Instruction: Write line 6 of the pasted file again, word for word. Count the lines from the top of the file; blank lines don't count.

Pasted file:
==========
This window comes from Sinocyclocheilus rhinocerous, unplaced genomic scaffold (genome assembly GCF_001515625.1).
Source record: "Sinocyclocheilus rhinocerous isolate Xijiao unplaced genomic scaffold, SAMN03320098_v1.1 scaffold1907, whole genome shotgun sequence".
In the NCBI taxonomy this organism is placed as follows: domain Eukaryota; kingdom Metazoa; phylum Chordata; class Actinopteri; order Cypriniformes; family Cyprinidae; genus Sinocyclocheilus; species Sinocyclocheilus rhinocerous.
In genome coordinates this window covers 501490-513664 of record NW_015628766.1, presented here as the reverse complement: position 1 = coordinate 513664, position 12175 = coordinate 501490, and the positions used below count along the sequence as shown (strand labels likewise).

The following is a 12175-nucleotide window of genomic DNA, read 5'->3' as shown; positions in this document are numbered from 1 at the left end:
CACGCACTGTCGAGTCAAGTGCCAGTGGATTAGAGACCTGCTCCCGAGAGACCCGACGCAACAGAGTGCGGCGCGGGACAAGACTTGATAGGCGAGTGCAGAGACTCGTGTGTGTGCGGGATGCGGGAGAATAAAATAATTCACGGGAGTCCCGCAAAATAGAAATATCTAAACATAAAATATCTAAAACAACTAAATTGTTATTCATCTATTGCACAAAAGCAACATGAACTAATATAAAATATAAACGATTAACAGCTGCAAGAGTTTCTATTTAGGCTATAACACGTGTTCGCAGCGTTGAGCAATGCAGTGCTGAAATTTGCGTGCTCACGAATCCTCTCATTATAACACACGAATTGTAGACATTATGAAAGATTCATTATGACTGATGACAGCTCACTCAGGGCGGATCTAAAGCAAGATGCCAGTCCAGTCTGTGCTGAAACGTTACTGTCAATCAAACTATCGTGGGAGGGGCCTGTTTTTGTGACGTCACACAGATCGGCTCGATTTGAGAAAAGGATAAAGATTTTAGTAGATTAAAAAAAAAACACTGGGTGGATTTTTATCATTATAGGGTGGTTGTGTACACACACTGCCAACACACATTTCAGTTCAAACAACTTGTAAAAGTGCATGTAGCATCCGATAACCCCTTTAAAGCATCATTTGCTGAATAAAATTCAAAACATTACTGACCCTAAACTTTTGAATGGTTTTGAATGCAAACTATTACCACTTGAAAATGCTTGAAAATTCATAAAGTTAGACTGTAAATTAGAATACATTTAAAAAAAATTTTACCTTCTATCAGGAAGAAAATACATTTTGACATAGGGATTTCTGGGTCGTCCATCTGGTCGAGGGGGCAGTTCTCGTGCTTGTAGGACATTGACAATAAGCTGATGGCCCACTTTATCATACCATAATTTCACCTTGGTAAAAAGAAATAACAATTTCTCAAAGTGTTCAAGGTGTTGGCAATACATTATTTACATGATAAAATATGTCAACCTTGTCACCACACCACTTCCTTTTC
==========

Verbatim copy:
CACGCACTGTCGAGTCAAGTGCCAGTGGATTAGAGACCTGCTCCCGAGAGACCCGACGCAACAGAGTGCGGCGCGGGACAAGACTTGATAGGCGAGTGCAGAGACTCGTGTGTGTGCGGGATGCGGGAGAATAAAATAATTCACGGGAGTCCCGCAAAATAGAAATATCTAAACATAAAATATCTAAAACAACTAAATTGTTATTCATCTATTGCACAAAAGCAACATGAACTAATATAAAATATAAACGATTAACAGCTGCAAGAGTTTCTATTTAGGCTATAACACGTGTTCGCAGCGTTGAGCAATGCAGTGCTGAAATTTGCGTGCTCACGAATCCTCTCATTATAACACACGAATTGTAGACATTATGAAAGATTCATTATGACTGATGACAGCTCACTCAGGGCGGATCTAAAGCAAGATGCCAGTCCAGTCTGTGCTGAAACGTTACTGTCAATCAAACTATCGTGGGAGGGGCCTGTTTTTGTGACGTCACACAGATCGGCTCGATTTGAGAAAAGGATAAAGATTTTAGTAGATTAAAAAAAAAACACTGGGTGGATTTTTATCATTATAGGGTGGTTGTGTACACACACTGCCAACACACATTTCAGTTCAAACAACTTGTAAAAGTGCATGTAGCATCCGATAACCCCTTTAAAGCATCATTTGCTGAATAAAATTCAAAACATTACTGACCCTAAACTTTTGAATGGTTTTGAATGCAAACTATTACCACTTGAAAATGCTTGAAAATTCATAAAGTTAGACTGTAAATTAGAATACATTTAAAAAAAATTTTACCTTCTATCAGGAAGAAAATACATTTTGACATAGGGATTTCTGGGTCGTCCATCTGGTCGAGGGGGCAGTTCTCGTGCTTGTAGGACATTGACAATAAGCTGATGGCCCACTTTATCATACCATAATTTCACCTTGGTAAAAAGAAATAACAATTTCTCAAAGTGTTCAAGGTGTTGGCAATACATTATTTACATGATAAAATATGTCAACCTTGTCACCACACCACTTCCTTTTC